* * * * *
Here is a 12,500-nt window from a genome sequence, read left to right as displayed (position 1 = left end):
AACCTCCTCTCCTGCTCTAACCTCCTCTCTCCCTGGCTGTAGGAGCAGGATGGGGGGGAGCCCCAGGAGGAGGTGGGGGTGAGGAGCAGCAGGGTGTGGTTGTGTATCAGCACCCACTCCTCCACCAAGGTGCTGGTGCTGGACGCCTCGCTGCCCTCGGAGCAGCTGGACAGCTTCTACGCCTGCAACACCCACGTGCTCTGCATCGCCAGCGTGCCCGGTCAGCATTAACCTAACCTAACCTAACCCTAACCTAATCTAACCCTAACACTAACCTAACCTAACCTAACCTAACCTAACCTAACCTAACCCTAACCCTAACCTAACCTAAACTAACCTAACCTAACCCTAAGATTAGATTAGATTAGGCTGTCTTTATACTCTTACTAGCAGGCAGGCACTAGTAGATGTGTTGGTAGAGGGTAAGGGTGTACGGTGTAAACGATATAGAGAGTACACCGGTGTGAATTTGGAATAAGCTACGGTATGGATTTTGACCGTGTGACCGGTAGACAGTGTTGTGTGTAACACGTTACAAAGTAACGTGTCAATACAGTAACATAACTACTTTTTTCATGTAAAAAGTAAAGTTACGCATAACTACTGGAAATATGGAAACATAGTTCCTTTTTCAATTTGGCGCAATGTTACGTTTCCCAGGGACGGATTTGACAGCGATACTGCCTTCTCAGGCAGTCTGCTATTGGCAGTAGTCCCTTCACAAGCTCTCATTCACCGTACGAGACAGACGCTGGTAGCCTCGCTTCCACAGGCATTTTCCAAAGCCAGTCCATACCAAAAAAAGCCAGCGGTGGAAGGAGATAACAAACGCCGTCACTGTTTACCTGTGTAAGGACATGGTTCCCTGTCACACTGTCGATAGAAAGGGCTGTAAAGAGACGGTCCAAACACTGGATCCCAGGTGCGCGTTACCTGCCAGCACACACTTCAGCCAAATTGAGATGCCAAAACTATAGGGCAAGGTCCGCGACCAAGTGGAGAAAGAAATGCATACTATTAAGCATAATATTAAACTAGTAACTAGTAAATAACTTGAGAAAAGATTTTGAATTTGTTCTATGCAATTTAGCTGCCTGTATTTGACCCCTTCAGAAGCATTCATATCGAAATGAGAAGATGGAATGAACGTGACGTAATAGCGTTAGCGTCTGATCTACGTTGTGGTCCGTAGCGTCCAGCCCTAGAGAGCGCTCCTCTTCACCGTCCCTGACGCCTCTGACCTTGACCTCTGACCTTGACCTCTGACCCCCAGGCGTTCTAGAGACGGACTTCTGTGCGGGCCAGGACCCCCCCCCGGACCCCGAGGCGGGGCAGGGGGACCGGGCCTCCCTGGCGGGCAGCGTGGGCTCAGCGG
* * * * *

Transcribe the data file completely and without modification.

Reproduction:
Here is a 12,500-nt window from a genome sequence, read left to right as displayed (position 1 = left end):
AACCTCCTCTCCTGCTCTAACCTCCTCTCTCCCTGGCTGTAGGAGCAGGATGGGGGGGAGCCCCAGGAGGAGGTGGGGGTGAGGAGCAGCAGGGTGTGGTTGTGTATCAGCACCCACTCCTCCACCAAGGTGCTGGTGCTGGACGCCTCGCTGCCCTCGGAGCAGCTGGACAGCTTCTACGCCTGCAACACCCACGTGCTCTGCATCGCCAGCGTGCCCGGTCAGCATTAACCTAACCTAACCTAACCCTAACCTAATCTAACCCTAACACTAACCTAACCTAACCTAACCTAACCTAACCTAACCTAACCCTAACCCTAACCTAACCTAAACTAACCTAACCTAACCCTAAGATTAGATTAGATTAGGCTGTCTTTATACTCTTACTAGCAGGCAGGCACTAGTAGATGTGTTGGTAGAGGGTAAGGGTGTACGGTGTAAACGATATAGAGAGTACACCGGTGTGAATTTGGAATAAGCTACGGTATGGATTTTGACCGTGTGACCGGTAGACAGTGTTGTGTGTAACACGTTACAAAGTAACGTGTCAATACAGTAACATAACTACTTTTTTCATGTAAAAAGTAAAGTTACGCATAACTACTGGAAATATGGAAACATAGTTCCTTTTTCAATTTGGCGCAATGTTACGTTTCCCAGGGACGGATTTGACAGCGATACTGCCTTCTCAGGCAGTCTGCTATTGGCAGTAGTCCCTTCACAAGCTCTCATTCACCGTACGAGACAGACGCTGGTAGCCTCGCTTCCACAGGCATTTTCCAAAGCCAGTCCATACCAAAAAAAGCCAGCGGTGGAAGGAGATAACAAACGCCGTCACTGTTTACCTGTGTAAGGACATGGTTCCCTGTCACACTGTCGATAGAAAGGGCTGTAAAGAGACGGTCCAAACACTGGATCCCAGGTGCGCGTTACCTGCCAGCACACACTTCAGCCAAATTGAGATGCCAAAACTATAGGGCAAGGTCCGCGACCAAGTGGAGAAAGAAATGCATACTATTAAGCATAATATTAAACTAGTAACTAGTAAATAACTTGAGAAAAGATTTTGAATTTGTTCTATGCAATTTAGCTGCCTGTATTTGACCCCTTCAGAAGCATTCATATCGAAATGAGAAGATGGAATGAACGTGACGTAATAGCGTTAGCGTCTGATCTACGTTGTGGTCCGTAGCGTCCAGCCCTAGAGAGCGCTCCTCTTCACCGTCCCTGACGCCTCTGACCTTGACCTCTGACCTTGACCTCTGACCCCCAGGCGTTCTAGAGACGGACTTCTGTGCGGGCCAGGACCCCCCCCCGGACCCCGAGGCGGGGCAGGGGGACCGGGCCTCCCTGGCGGGCAGCGTGGGCTCAGCGG